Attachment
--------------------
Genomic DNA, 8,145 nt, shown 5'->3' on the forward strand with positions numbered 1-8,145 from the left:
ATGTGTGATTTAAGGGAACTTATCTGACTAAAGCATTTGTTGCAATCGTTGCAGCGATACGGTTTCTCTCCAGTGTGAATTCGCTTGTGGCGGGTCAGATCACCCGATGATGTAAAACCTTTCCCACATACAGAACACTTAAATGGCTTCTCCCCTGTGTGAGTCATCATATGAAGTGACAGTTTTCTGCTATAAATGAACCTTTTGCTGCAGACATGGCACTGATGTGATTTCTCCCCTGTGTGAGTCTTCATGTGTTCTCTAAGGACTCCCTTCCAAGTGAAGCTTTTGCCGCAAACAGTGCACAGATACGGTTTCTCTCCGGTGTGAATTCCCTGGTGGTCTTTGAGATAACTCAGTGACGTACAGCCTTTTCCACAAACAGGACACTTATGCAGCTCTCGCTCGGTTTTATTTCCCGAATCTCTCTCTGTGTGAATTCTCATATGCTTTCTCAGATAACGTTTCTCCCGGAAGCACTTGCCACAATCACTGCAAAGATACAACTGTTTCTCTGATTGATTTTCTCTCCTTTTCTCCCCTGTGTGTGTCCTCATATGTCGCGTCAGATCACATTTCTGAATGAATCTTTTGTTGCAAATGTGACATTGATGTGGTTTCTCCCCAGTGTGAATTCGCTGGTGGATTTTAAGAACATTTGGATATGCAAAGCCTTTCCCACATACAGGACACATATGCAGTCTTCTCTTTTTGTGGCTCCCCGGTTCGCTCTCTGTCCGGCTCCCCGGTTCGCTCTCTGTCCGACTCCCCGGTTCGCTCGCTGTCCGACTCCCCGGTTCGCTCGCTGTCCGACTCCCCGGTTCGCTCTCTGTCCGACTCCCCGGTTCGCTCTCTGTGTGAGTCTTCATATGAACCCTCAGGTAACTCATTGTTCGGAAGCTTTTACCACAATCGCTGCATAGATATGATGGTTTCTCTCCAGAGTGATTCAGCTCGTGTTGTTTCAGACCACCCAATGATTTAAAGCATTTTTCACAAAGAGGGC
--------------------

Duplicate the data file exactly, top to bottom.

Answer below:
Genomic DNA, 8,145 nt, shown 5'->3' on the forward strand with positions numbered 1-8,145 from the left:
ATGTGTGATTTAAGGGAACTTATCTGACTAAAGCATTTGTTGCAATCGTTGCAGCGATACGGTTTCTCTCCAGTGTGAATTCGCTTGTGGCGGGTCAGATCACCCGATGATGTAAAACCTTTCCCACATACAGAACACTTAAATGGCTTCTCCCCTGTGTGAGTCATCATATGAAGTGACAGTTTTCTGCTATAAATGAACCTTTTGCTGCAGACATGGCACTGATGTGATTTCTCCCCTGTGTGAGTCTTCATGTGTTCTCTAAGGACTCCCTTCCAAGTGAAGCTTTTGCCGCAAACAGTGCACAGATACGGTTTCTCTCCGGTGTGAATTCCCTGGTGGTCTTTGAGATAACTCAGTGACGTACAGCCTTTTCCACAAACAGGACACTTATGCAGCTCTCGCTCGGTTTTATTTCCCGAATCTCTCTCTGTGTGAATTCTCATATGCTTTCTCAGATAACGTTTCTCCCGGAAGCACTTGCCACAATCACTGCAAAGATACAACTGTTTCTCTGATTGATTTTCTCTCCTTTTCTCCCCTGTGTGTGTCCTCATATGTCGCGTCAGATCACATTTCTGAATGAATCTTTTGTTGCAAATGTGACATTGATGTGGTTTCTCCCCAGTGTGAATTCGCTGGTGGATTTTAAGAACATTTGGATATGCAAAGCCTTTCCCACATACAGGACACATATGCAGTCTTCTCTTTTTGTGGCTCCCCGGTTCGCTCTCTGTCCGGCTCCCCGGTTCGCTCTCTGTCCGACTCCCCGGTTCGCTCGCTGTCCGACTCCCCGGTTCGCTCGCTGTCCGACTCCCCGGTTCGCTCTCTGTCCGACTCCCCGGTTCGCTCTCTGTGTGAGTCTTCATATGAACCCTCAGGTAACTCATTGTTCGGAAGCTTTTACCACAATCGCTGCATAGATATGATGGTTTCTCTCCAGAGTGATTCAGCTCGTGTTGTTTCAGACCACCCAATGATTTAAAGCATTTTTCACAAAGAGGGC